I'm sure the American people will be shocked to hear that this is only the 36th day the House is scheduled to hold votes this year. With only 57 scheduled voting days until adjournment, the House is now on track to meet 15 days less than the first Do-Nothing Congress of 1948. No wonder the American people are so disgusted with Congress.
The fiscal year 2007 budget resolution, [HCR:376], passed the House 218-210, with my support. This bill would allow up to $872.8 billion in discretionary spending for fiscal year 2007, plus $50 billion for operations in Iraq and Afghanistan. It would call for mandatory spending cuts of $6.8 billion over five years and tax cuts totaling $448 billion over five years. Defense discretionary spending would increase by 7 percent over fiscalyear 2006, to $460.2 billion, not counting a $50 billion war set-aside, non-defense discretionary spending would remain at $419.4 billion.
It is important that Congress pass a budget as a benchmark of fiscal discipline. I was pleased to vote for this bill as we begin to consider appropriations bills for this fiscal year. Although this bill was not perfect, I have pledged to work with my colleagues to make sure that education, health, and other social programs get the funding that they need. These are the programs that affect our communities at the core and need to be prioritized.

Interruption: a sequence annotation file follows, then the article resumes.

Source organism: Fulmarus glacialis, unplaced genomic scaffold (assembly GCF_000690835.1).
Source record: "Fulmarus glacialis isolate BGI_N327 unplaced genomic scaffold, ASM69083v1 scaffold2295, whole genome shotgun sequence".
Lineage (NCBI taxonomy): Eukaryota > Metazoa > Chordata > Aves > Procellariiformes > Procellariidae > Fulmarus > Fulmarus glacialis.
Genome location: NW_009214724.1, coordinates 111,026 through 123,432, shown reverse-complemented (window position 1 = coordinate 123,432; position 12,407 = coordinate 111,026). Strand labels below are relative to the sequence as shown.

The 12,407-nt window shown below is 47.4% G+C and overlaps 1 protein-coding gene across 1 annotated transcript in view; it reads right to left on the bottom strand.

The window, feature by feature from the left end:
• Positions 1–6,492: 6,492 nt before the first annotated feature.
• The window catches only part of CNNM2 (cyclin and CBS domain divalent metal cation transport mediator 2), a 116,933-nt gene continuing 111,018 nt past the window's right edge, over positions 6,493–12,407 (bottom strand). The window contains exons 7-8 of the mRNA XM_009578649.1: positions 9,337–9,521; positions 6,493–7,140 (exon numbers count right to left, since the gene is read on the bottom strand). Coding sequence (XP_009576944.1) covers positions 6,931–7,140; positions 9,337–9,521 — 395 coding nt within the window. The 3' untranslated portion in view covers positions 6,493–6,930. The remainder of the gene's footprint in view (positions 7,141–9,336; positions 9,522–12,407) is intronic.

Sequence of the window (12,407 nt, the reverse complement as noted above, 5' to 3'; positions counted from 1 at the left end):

The Border Patrol is doing a great job under overwhelming circumstances, and they deserve all the support we can give them. With the National Guard in a supporting role, our border security efforts will be much more efficient and we will be able to reduce the amount of crime on the borders, most of which affects the immigrants themselves.
The Administration's plan for a National Missile Defense in Europe is nothing more than deploying an expensive myth in the absence of true international cooperation.
National Missile Defense (NMD) has a well documented record of failure. Despite over twenty years worth of research and development, and hundreds of billions of dollars in taxpayer money wasted, no NMD system has successfully completed a live-fire test.
The only people who benefit from this taxpayer funded boondoggle are the defense contractors who continue to line their pockets with taxpayer funds without producing a successful live-fire test.
Missile defense has failed in America, and it will fail in Europe.
Only international diplomacy, in which the United States participates, will resolve our stand off with Iran. A new arms race in Europe will not deter Iran from pursuing nuclear technologies, and is just the latest example of this Administration's failed foreign policy that makes our country less, not more, secure.
(The Shell and Conoco CEO statements were at a Nov. 2005 joint hearing before the Senate Committees on Energy and Natural Resources, and Commerce, Science and Transportation.)